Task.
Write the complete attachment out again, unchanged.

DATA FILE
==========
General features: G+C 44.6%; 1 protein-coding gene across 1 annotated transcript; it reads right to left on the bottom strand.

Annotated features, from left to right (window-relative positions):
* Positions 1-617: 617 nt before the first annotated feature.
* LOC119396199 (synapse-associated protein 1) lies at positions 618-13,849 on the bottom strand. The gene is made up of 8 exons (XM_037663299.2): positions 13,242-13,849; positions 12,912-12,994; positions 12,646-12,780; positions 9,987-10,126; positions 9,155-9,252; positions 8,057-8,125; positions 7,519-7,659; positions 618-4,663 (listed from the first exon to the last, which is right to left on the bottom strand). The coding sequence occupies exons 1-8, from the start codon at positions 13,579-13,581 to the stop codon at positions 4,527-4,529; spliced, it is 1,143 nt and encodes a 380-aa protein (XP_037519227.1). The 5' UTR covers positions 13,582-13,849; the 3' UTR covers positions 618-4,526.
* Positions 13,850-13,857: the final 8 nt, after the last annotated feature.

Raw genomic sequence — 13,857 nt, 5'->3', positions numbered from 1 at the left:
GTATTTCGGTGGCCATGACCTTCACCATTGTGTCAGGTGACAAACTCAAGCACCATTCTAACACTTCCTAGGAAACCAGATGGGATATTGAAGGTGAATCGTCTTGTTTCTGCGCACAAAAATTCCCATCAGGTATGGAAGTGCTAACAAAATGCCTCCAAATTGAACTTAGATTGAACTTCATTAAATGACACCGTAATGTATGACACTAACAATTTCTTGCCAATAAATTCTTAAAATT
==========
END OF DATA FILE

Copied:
General features: G+C 44.6%; 1 protein-coding gene across 1 annotated transcript; it reads right to left on the bottom strand.

Annotated features, from left to right (window-relative positions):
* Positions 1-617: 617 nt before the first annotated feature.
* LOC119396199 (synapse-associated protein 1) lies at positions 618-13,849 on the bottom strand. The gene is made up of 8 exons (XM_037663299.2): positions 13,242-13,849; positions 12,912-12,994; positions 12,646-12,780; positions 9,987-10,126; positions 9,155-9,252; positions 8,057-8,125; positions 7,519-7,659; positions 618-4,663 (listed from the first exon to the last, which is right to left on the bottom strand). The coding sequence occupies exons 1-8, from the start codon at positions 13,579-13,581 to the stop codon at positions 4,527-4,529; spliced, it is 1,143 nt and encodes a 380-aa protein (XP_037519227.1). The 5' UTR covers positions 13,582-13,849; the 3' UTR covers positions 618-4,526.
* Positions 13,850-13,857: the final 8 nt, after the last annotated feature.

Raw genomic sequence — 13,857 nt, 5'->3', positions numbered from 1 at the left:
GTATTTCGGTGGCCATGACCTTCACCATTGTGTCAGGTGACAAACTCAAGCACCATTCTAACACTTCCTAGGAAACCAGATGGGATATTGAAGGTGAATCGTCTTGTTTCTGCGCACAAAAATTCCCATCAGGTATGGAAGTGCTAACAAAATGCCTCCAAATTGAACTTAGATTGAACTTCATTAAATGACACCGTAATGTATGACACTAACAATTTCTTGCCAATAAATTCTTAAAATT